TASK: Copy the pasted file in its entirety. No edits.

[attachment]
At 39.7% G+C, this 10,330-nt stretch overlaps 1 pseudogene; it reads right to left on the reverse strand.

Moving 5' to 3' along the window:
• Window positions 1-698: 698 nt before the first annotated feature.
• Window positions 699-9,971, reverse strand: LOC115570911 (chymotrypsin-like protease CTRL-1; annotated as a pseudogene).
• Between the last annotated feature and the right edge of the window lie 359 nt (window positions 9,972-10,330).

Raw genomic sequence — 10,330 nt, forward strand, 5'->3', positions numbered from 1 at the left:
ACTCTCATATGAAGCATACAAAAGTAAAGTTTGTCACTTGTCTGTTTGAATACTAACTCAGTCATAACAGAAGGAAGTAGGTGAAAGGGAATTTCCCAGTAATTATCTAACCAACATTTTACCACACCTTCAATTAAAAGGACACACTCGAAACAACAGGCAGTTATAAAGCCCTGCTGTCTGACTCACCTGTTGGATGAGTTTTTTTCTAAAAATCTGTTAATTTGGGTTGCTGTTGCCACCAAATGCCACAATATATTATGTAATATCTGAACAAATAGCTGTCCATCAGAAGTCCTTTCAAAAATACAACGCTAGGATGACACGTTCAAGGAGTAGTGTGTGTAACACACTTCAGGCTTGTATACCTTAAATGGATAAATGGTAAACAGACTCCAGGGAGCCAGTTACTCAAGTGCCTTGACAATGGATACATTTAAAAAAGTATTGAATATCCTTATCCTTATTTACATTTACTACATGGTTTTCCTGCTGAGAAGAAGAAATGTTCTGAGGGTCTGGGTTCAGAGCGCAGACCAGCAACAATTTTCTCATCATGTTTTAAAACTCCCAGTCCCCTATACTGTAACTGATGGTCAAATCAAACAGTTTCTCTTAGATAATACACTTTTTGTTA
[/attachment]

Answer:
At 39.7% G+C, this 10,330-nt stretch overlaps 1 pseudogene; it reads right to left on the reverse strand.

Moving 5' to 3' along the window:
• Window positions 1-698: 698 nt before the first annotated feature.
• Window positions 699-9,971, reverse strand: LOC115570911 (chymotrypsin-like protease CTRL-1; annotated as a pseudogene).
• Between the last annotated feature and the right edge of the window lie 359 nt (window positions 9,972-10,330).

Raw genomic sequence — 10,330 nt, forward strand, 5'->3', positions numbered from 1 at the left:
ACTCTCATATGAAGCATACAAAAGTAAAGTTTGTCACTTGTCTGTTTGAATACTAACTCAGTCATAACAGAAGGAAGTAGGTGAAAGGGAATTTCCCAGTAATTATCTAACCAACATTTTACCACACCTTCAATTAAAAGGACACACTCGAAACAACAGGCAGTTATAAAGCCCTGCTGTCTGACTCACCTGTTGGATGAGTTTTTTTCTAAAAATCTGTTAATTTGGGTTGCTGTTGCCACCAAATGCCACAATATATTATGTAATATCTGAACAAATAGCTGTCCATCAGAAGTCCTTTCAAAAATACAACGCTAGGATGACACGTTCAAGGAGTAGTGTGTGTAACACACTTCAGGCTTGTATACCTTAAATGGATAAATGGTAAACAGACTCCAGGGAGCCAGTTACTCAAGTGCCTTGACAATGGATACATTTAAAAAAGTATTGAATATCCTTATCCTTATTTACATTTACTACATGGTTTTCCTGCTGAGAAGAAGAAATGTTCTGAGGGTCTGGGTTCAGAGCGCAGACCAGCAACAATTTTCTCATCATGTTTTAAAACTCCCAGTCCCCTATACTGTAACTGATGGTCAAATCAAACAGTTTCTCTTAGATAATACACTTTTTGTTA